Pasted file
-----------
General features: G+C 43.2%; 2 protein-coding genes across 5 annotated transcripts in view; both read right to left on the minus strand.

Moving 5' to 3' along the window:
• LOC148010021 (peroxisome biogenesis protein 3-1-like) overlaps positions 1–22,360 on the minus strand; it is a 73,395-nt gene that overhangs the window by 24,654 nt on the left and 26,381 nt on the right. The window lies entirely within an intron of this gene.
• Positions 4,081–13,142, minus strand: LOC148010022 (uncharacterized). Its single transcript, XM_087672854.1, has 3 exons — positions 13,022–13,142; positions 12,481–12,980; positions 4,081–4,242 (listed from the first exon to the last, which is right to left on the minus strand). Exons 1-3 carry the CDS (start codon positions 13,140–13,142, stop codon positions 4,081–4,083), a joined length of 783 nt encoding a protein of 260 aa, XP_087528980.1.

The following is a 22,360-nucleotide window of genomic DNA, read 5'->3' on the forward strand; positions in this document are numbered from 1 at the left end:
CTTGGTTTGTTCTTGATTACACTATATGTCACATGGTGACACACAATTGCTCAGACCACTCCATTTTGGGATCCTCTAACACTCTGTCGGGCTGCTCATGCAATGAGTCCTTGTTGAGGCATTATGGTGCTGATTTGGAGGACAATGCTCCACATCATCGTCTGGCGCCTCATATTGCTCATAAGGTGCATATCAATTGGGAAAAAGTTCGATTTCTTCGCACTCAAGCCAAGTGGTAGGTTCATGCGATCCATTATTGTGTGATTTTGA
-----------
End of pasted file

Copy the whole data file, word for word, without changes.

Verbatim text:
General features: G+C 43.2%; 2 protein-coding genes across 5 annotated transcripts in view; both read right to left on the minus strand.

Moving 5' to 3' along the window:
• LOC148010021 (peroxisome biogenesis protein 3-1-like) overlaps positions 1–22,360 on the minus strand; it is a 73,395-nt gene that overhangs the window by 24,654 nt on the left and 26,381 nt on the right. The window lies entirely within an intron of this gene.
• Positions 4,081–13,142, minus strand: LOC148010022 (uncharacterized). Its single transcript, XM_087672854.1, has 3 exons — positions 13,022–13,142; positions 12,481–12,980; positions 4,081–4,242 (listed from the first exon to the last, which is right to left on the minus strand). Exons 1-3 carry the CDS (start codon positions 13,140–13,142, stop codon positions 4,081–4,083), a joined length of 783 nt encoding a protein of 260 aa, XP_087528980.1.

The following is a 22,360-nucleotide window of genomic DNA, read 5'->3' on the forward strand; positions in this document are numbered from 1 at the left end:
CTTGGTTTGTTCTTGATTACACTATATGTCACATGGTGACACACAATTGCTCAGACCACTCCATTTTGGGATCCTCTAACACTCTGTCGGGCTGCTCATGCAATGAGTCCTTGTTGAGGCATTATGGTGCTGATTTGGAGGACAATGCTCCACATCATCGTCTGGCGCCTCATATTGCTCATAAGGTGCATATCAATTGGGAAAAAGTTCGATTTCTTCGCACTCAAGCCAAGTGGTAGGTTCATGCGATCCATTATTGTGTGATTTTGA